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Narrative review: erector spinae block in spine surgery.

BACKGROUND: Lumbar spine surgery is an ever-increasing procedure with multiple analgesia techniques utilized for postoperative pain control. More recently, erector spinae plane (ESP) blocks have been used to limit the use of opioids after surgery. The authors aimed to review the current literature on ESP blocks and its potential use in the outpatient setting.

METHODS: Several randomized controlled trials were evaluated that compared erector spinae block to traditional anesthesia where the primary outcome of postoperative opioid use was assessed. Randomized control trials comparative studies were also evaluated to assess erector spinae block effect on outpatient procedures. Secondary outcomes include, postoperative pain, patient satisfaction, patient length of stay, and post-operative complications.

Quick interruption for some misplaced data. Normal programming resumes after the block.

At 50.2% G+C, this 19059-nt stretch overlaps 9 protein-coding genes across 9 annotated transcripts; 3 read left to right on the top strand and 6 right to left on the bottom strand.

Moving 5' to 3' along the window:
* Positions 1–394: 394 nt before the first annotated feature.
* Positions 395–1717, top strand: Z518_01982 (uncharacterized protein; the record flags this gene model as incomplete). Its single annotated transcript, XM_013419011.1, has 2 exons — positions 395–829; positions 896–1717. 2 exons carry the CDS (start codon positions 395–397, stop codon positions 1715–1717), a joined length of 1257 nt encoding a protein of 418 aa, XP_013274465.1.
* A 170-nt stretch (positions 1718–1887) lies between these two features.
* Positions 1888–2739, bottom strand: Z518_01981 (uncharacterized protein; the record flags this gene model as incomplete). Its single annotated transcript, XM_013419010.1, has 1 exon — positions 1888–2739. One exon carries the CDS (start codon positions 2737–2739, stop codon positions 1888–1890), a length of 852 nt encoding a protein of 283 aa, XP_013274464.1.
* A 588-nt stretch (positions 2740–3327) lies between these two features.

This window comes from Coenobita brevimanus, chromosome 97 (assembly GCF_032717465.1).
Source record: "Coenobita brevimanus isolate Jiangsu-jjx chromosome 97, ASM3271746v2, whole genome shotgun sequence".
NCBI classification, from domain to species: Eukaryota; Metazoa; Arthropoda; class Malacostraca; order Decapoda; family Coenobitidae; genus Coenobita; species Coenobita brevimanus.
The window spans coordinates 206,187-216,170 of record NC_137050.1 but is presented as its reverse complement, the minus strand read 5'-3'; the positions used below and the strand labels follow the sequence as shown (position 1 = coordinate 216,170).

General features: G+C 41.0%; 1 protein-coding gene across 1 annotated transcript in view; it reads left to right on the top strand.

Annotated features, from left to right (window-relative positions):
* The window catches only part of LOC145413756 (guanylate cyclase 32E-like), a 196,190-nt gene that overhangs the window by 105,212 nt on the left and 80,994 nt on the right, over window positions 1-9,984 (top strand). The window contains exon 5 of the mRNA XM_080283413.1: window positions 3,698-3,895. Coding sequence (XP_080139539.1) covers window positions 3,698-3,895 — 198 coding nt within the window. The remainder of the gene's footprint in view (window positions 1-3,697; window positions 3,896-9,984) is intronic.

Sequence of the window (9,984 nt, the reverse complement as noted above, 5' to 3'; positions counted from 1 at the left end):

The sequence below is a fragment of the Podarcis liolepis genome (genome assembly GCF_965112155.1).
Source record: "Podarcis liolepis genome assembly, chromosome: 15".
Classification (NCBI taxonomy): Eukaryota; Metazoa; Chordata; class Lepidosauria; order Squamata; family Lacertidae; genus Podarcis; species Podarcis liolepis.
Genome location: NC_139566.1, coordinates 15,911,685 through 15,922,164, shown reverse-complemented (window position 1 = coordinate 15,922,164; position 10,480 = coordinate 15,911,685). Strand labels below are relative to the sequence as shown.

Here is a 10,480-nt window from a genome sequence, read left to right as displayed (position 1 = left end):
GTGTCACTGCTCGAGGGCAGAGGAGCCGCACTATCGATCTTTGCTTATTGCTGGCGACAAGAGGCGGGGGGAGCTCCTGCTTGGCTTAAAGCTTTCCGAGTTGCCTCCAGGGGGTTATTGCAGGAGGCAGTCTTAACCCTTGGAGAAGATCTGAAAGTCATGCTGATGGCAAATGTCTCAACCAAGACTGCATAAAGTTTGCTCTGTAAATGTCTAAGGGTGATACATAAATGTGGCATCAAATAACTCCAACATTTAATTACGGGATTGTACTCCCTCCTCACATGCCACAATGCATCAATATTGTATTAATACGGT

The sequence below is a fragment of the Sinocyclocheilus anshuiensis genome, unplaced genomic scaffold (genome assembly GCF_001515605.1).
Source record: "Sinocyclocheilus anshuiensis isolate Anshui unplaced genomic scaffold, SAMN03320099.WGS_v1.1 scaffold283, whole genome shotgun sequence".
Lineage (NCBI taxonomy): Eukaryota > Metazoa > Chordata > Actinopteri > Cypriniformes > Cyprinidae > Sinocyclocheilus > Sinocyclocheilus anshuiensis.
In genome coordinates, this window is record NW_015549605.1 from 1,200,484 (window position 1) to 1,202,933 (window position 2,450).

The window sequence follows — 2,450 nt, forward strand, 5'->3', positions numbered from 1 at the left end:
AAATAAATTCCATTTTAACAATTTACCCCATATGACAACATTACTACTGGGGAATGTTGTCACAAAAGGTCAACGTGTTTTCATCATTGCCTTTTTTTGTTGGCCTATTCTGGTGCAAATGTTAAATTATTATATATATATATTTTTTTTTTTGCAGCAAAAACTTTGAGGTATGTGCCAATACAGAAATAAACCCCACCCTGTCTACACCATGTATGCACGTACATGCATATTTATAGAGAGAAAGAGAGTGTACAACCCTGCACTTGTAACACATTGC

KEY CONTENT AND FINDINGS: Erector spinae block was found in general to lower postoperative opioid use compared to traditional anesthesia. In addition, the authors found improved patient satisfaction and less postoperative pain in the erector spinae cohort. Post-operative complications were lower in the erector spinae block group compared to traditional anesthesia, especially in regards to vomiting and nausea.

CONCLUSIONS: While these studies do possess their limitations due to the low number of randomized control studies on erector spinae block, early data does suggest that erector spinae block appears to be superior to that of traditional anesthesia for those undergoing spine surgery.

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